Finished with his lecture, the doctor challenged Bill. “Now, what are you going to do about this?” Bill didn’t have to think about it. He looked the doctor right in the eye and said, “I’m going to find an out of shape doctor who smokes!”
We have been told, over and over, of the dangers of climate change. We see a warming planet and more serious weather events happening all the time, massive hurricanes, constant wildfires, 500 year floods, rising sea levels. But it is so hard to make changes in our long term interest. It is easier to just think about right now. It is not that hard to sell our birthright for a mess of pottage.
As followers of Jesus, we are not immune to this in a spiritual sense. In the pursuit of cultural cachet or access to power, we can be tempted to sell our birthright for a mess of pottage.
What would you say is our birthright – our heritage as Christians? What are the values of Jesus, those things that matter most that we need to take care to hold onto? And how can we be tempted to set them aside?
I’ll let you think about that for yourself. For me, one of the things that came to mind is found in Galatians where Paul says, “the fruit of the Spirit is love, joy, peace, patience, kindness, goodness, faithfulness, gentleness and self-control.” These are worth holding onto. These are worth valuing. And it is easy for us to leave things like kindness and patience and self-control behind in our pursuit of who knows what. And Christians are losing, if we have not already lost, a reputation as people of grace and compassion and love.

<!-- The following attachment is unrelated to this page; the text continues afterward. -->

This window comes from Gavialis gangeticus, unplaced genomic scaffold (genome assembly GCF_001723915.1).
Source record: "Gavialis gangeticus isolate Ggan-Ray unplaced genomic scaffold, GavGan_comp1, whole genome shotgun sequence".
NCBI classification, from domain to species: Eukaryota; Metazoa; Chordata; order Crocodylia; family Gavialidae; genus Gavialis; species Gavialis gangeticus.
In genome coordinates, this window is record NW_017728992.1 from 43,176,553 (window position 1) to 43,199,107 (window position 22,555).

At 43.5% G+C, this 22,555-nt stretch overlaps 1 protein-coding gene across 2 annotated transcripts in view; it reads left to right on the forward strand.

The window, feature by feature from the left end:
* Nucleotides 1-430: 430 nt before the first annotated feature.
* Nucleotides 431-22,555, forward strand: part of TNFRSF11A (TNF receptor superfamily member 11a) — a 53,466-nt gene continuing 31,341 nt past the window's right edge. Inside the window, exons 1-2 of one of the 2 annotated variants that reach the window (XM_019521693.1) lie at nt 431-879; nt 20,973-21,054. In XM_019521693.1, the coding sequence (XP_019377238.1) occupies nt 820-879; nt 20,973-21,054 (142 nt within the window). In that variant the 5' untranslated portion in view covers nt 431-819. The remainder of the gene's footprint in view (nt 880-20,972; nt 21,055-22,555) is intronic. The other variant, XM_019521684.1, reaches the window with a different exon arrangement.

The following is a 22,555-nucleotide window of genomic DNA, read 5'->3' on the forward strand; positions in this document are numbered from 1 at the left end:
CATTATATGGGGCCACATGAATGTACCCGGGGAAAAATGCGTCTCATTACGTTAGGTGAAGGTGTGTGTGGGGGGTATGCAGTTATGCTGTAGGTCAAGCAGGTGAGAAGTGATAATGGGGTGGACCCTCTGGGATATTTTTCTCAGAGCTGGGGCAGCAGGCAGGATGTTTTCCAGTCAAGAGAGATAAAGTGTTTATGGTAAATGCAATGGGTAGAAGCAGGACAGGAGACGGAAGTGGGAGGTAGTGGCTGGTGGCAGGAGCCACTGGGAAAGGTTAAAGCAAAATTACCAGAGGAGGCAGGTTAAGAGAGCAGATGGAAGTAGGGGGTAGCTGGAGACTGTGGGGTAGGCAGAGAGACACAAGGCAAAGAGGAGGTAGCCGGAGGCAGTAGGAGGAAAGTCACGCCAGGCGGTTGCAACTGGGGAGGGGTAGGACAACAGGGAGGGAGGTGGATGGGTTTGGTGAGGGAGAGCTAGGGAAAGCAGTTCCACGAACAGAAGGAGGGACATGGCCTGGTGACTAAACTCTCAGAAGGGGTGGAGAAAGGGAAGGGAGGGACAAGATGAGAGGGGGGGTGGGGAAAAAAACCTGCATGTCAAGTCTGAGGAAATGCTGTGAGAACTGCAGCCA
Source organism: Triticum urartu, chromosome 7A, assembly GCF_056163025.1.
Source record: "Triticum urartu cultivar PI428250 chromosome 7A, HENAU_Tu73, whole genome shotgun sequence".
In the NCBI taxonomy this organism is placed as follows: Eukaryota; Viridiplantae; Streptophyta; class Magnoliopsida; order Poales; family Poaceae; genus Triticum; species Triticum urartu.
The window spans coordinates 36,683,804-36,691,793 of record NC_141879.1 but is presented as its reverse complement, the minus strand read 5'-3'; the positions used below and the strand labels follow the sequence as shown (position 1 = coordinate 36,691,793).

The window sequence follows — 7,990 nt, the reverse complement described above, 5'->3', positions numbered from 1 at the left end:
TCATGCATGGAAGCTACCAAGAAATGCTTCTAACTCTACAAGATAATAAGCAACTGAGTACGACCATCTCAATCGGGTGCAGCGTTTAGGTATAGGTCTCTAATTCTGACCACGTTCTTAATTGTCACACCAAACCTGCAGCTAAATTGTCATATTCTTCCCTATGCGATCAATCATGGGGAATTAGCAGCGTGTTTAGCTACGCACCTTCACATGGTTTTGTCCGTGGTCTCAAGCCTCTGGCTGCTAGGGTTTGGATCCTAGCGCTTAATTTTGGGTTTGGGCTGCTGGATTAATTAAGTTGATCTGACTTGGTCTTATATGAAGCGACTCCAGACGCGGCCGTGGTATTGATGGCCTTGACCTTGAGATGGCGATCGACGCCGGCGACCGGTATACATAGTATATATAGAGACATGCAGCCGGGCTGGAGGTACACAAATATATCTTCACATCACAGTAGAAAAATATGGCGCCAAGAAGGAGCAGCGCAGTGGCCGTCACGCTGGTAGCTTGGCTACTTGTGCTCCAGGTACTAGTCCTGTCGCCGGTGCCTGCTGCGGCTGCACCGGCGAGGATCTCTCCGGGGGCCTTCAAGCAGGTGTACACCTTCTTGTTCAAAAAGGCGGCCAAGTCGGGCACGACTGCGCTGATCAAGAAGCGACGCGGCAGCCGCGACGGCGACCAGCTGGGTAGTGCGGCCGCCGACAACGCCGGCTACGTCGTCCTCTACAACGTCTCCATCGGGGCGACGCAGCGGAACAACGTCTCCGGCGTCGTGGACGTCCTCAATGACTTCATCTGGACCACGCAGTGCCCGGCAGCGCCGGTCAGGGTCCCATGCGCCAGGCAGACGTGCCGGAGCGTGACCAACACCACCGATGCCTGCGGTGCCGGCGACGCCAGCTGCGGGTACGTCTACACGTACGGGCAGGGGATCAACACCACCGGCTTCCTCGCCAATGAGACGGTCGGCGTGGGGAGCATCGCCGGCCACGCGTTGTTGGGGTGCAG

Esau’s choice seems hard to imagine – careless, irresponsible, short-sighted. But it’s not just Esau. Thankfully, even when we fall short, God offers us all grace and works through flawed people like Isaac and Rebekah and Jacob and Esau and you and me. Thanks be to God. Amen.